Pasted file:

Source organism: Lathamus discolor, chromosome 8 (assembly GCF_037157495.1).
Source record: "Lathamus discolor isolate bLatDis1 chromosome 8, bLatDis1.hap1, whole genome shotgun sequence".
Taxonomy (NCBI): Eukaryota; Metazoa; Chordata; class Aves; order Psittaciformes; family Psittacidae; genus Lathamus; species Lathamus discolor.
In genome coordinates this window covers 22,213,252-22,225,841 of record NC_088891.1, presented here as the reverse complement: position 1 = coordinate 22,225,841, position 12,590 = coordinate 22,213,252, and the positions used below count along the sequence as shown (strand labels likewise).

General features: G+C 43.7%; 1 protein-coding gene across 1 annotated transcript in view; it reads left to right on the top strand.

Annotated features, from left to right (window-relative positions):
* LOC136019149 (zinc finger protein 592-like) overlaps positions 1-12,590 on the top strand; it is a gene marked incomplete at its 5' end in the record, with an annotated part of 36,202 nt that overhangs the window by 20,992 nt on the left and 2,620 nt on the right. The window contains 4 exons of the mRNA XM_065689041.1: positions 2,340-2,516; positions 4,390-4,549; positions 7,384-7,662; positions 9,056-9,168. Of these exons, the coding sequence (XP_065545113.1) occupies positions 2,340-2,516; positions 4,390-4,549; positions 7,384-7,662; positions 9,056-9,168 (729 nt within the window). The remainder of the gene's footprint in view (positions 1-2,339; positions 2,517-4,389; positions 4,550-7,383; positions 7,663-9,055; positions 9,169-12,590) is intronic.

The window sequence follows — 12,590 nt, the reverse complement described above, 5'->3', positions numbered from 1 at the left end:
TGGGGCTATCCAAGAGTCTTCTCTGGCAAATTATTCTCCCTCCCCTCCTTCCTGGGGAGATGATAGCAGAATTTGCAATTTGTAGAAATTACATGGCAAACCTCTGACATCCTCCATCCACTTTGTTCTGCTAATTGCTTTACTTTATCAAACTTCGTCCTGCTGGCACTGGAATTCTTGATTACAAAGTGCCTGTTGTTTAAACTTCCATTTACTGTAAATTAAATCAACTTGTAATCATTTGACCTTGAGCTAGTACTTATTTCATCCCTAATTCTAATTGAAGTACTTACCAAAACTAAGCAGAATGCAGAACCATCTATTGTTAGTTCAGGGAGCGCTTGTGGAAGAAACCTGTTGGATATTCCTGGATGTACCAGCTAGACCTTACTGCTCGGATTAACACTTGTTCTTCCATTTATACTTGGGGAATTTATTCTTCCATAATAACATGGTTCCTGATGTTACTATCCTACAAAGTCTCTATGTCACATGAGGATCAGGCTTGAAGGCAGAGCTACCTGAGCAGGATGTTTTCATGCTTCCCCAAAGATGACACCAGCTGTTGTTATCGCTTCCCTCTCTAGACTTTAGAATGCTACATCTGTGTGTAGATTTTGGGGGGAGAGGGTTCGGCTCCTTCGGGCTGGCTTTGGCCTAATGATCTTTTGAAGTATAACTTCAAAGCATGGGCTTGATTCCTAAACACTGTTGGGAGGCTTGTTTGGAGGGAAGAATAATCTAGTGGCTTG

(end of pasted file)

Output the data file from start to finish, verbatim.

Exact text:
Source organism: Lathamus discolor, chromosome 8 (assembly GCF_037157495.1).
Source record: "Lathamus discolor isolate bLatDis1 chromosome 8, bLatDis1.hap1, whole genome shotgun sequence".
Taxonomy (NCBI): Eukaryota; Metazoa; Chordata; class Aves; order Psittaciformes; family Psittacidae; genus Lathamus; species Lathamus discolor.
In genome coordinates this window covers 22,213,252-22,225,841 of record NC_088891.1, presented here as the reverse complement: position 1 = coordinate 22,225,841, position 12,590 = coordinate 22,213,252, and the positions used below count along the sequence as shown (strand labels likewise).

General features: G+C 43.7%; 1 protein-coding gene across 1 annotated transcript in view; it reads left to right on the top strand.

Annotated features, from left to right (window-relative positions):
* LOC136019149 (zinc finger protein 592-like) overlaps positions 1-12,590 on the top strand; it is a gene marked incomplete at its 5' end in the record, with an annotated part of 36,202 nt that overhangs the window by 20,992 nt on the left and 2,620 nt on the right. The window contains 4 exons of the mRNA XM_065689041.1: positions 2,340-2,516; positions 4,390-4,549; positions 7,384-7,662; positions 9,056-9,168. Of these exons, the coding sequence (XP_065545113.1) occupies positions 2,340-2,516; positions 4,390-4,549; positions 7,384-7,662; positions 9,056-9,168 (729 nt within the window). The remainder of the gene's footprint in view (positions 1-2,339; positions 2,517-4,389; positions 4,550-7,383; positions 7,663-9,055; positions 9,169-12,590) is intronic.

The window sequence follows — 12,590 nt, the reverse complement described above, 5'->3', positions numbered from 1 at the left end:
TGGGGCTATCCAAGAGTCTTCTCTGGCAAATTATTCTCCCTCCCCTCCTTCCTGGGGAGATGATAGCAGAATTTGCAATTTGTAGAAATTACATGGCAAACCTCTGACATCCTCCATCCACTTTGTTCTGCTAATTGCTTTACTTTATCAAACTTCGTCCTGCTGGCACTGGAATTCTTGATTACAAAGTGCCTGTTGTTTAAACTTCCATTTACTGTAAATTAAATCAACTTGTAATCATTTGACCTTGAGCTAGTACTTATTTCATCCCTAATTCTAATTGAAGTACTTACCAAAACTAAGCAGAATGCAGAACCATCTATTGTTAGTTCAGGGAGCGCTTGTGGAAGAAACCTGTTGGATATTCCTGGATGTACCAGCTAGACCTTACTGCTCGGATTAACACTTGTTCTTCCATTTATACTTGGGGAATTTATTCTTCCATAATAACATGGTTCCTGATGTTACTATCCTACAAAGTCTCTATGTCACATGAGGATCAGGCTTGAAGGCAGAGCTACCTGAGCAGGATGTTTTCATGCTTCCCCAAAGATGACACCAGCTGTTGTTATCGCTTCCCTCTCTAGACTTTAGAATGCTACATCTGTGTGTAGATTTTGGGGGGAGAGGGTTCGGCTCCTTCGGGCTGGCTTTGGCCTAATGATCTTTTGAAGTATAACTTCAAAGCATGGGCTTGATTCCTAAACACTGTTGGGAGGCTTGTTTGGAGGGAAGAATAATCTAGTGGCTTG